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nothing quite as good ever

Carpenter's Drugs
"Nothing Quite As Good Ever"

Carpenter's Drugs sat on the corner of 5th and Washington back in the 60's.

nothing quite as good ever

a transistor radio runs through my mind
orange and black and made in japan
some miracle science had put on display
inside the rexall five and dime

it would cost a fortune that much i knew
and i felt my pocket and smiled at the case
my left front pocket all crinkly with green
my birthday money held tight in its place

the radio stared up with unblinking eyes
it pondered and pandered my every concern
it heard the money rustling inside me
it had the definite advantage of knowing my age
it was sparkly and bright in its own right
it was much too much to resist

the box was placed on the counter by a gentleman
i wish i could remember his name
he wore glasses and smiled that much i know
and i smelled the radio and he said hold it

i worked it free from its styrofoam grasp
it didn't want to let go and i knew why
and there it gave! and i held the radio in my hand
the smell stronger of so much wire and solder and a whisp of some future
this orange and chrome puzzle
the black pouch calling to be free too

he showed me where the battery went and i slid off the cover and snapped it in place
"it'll be staticky in here with the lights on and all" he said
and showed me where to turn it on
i felt the click and surge of white as i turned the wheel upward and said i'll take it and gave him a five
as fast as my hands would go
he handed my change and the box to me and i wish i could remember his name

i took my change, said i wouldn't need the box and had money left over for gum

i left the drug store with a new spring in my step
anxious to get away
my business transacted
no need for gossip or talk of the weather
i had better things to do

saturday streets were loaded with people and i melded in with them as i made my way
and the sun was shining and it was a wonderful may
and i was ten
and nothing quite as good ever has happened again

i heard the yellow rose of texas somewhere playing and my steps were in cadence to the beat
and somewhere near murphy's five and dime i saw my parents walking leisurely up the side of the street
my dad was dressed in short sleeves with the tatoo on his arm
a naval memory from a time when the world was mad and the tatoo stuck out much more then than now and he was smiling at me
watching me run up the street and mom was walking by his side

my smile said more than words as they examined what i bought
i think they both expected candy or one of the toys from the five and dime basement and mom gave me a look that said you're growing up and dad handed the radio back to me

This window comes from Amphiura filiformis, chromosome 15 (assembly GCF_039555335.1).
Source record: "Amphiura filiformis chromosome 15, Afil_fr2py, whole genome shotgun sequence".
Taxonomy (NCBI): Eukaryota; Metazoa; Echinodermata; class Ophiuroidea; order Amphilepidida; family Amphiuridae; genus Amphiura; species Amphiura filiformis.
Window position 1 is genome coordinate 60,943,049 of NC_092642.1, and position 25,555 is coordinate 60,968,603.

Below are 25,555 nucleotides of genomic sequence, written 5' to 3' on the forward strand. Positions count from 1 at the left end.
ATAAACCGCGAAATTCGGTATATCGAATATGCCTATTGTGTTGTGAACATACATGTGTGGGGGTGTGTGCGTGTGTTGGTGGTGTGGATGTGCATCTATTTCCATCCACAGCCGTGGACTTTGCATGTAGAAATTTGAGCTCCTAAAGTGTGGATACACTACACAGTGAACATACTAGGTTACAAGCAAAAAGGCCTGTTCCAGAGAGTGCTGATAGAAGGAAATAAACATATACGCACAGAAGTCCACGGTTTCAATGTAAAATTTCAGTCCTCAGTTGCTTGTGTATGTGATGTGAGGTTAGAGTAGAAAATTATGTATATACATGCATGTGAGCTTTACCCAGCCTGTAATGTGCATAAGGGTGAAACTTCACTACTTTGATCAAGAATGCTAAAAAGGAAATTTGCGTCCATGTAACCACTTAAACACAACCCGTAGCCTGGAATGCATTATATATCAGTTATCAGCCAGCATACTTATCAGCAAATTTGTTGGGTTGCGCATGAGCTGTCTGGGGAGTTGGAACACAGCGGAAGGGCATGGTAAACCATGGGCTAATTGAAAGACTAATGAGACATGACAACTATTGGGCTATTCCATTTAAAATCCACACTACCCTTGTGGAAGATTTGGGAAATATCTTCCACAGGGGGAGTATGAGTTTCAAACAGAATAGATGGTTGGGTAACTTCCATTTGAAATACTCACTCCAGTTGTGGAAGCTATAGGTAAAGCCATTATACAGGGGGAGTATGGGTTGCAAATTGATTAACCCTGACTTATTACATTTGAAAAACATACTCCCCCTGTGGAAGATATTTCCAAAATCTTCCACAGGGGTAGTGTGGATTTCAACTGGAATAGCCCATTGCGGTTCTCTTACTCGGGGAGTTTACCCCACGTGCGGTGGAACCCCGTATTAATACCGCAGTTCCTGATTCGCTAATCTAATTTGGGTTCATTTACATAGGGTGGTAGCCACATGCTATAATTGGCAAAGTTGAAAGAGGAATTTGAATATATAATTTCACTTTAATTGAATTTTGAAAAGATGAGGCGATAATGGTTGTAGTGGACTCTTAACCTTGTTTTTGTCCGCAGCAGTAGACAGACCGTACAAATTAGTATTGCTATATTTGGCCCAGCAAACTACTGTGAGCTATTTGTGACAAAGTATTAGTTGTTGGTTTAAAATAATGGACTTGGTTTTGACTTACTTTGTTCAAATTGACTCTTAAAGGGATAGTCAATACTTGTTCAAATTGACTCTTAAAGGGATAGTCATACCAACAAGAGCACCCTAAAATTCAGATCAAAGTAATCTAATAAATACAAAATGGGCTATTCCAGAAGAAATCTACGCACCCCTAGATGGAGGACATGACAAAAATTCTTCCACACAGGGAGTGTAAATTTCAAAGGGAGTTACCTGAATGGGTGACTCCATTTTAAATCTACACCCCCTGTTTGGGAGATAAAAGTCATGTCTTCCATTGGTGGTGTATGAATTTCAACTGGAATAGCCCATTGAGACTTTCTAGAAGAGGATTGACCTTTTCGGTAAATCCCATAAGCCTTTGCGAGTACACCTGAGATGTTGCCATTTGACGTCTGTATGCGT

i waited to turn the radio on until i got home and was all alone
it only seemed right to wait this way and i stood in the yard and i stood in the day the summer so young and now i wish it could be that way
the day squinted clouds that hung from above the smell of trees and flowers and shrubs
and i stood in the yard and stared at the leather pouch so soft yet firm
i knew i was ready for grown up things

something lost something gained in the weight of the time and the radio smiled up from its canopy of black and it peeked out the case and said turn me on

some things are very easily said
the weather's fine
there's nothing to dread
but the moment i turned the radio on and felt the surge of some thing so strong
that feeling i just can not describe
that day that summer that kid outside
that stood with the radio in his hand and turned through the dial
and a whole wide world opened up
through a speaker the size of a coffee cup

my brain expanded
i took on new light
the radio and i standing
the world just that much smaller
the space just that much tighter
and that's how i look at it now but then it was different
the space was much longer it lasted from sun up to dusk
it stood in the shade and ran through the streets and hid from the night as it spread its cave
and the nights
the nights!
what pleasure they gave

there was chicago and texas
maine and la
there was little rock and memphis and
the night was filled with invisible voices and
the songs
the songs!
the songs it played
there was elvis and orbison
nelson and cole
ray and vinton
and vinton was the first one i heard that day
the memory ancient yet fresh in a way i can't understand at thirty-nine
but i know this much

it was a wonderful time

© david sechrest, 2001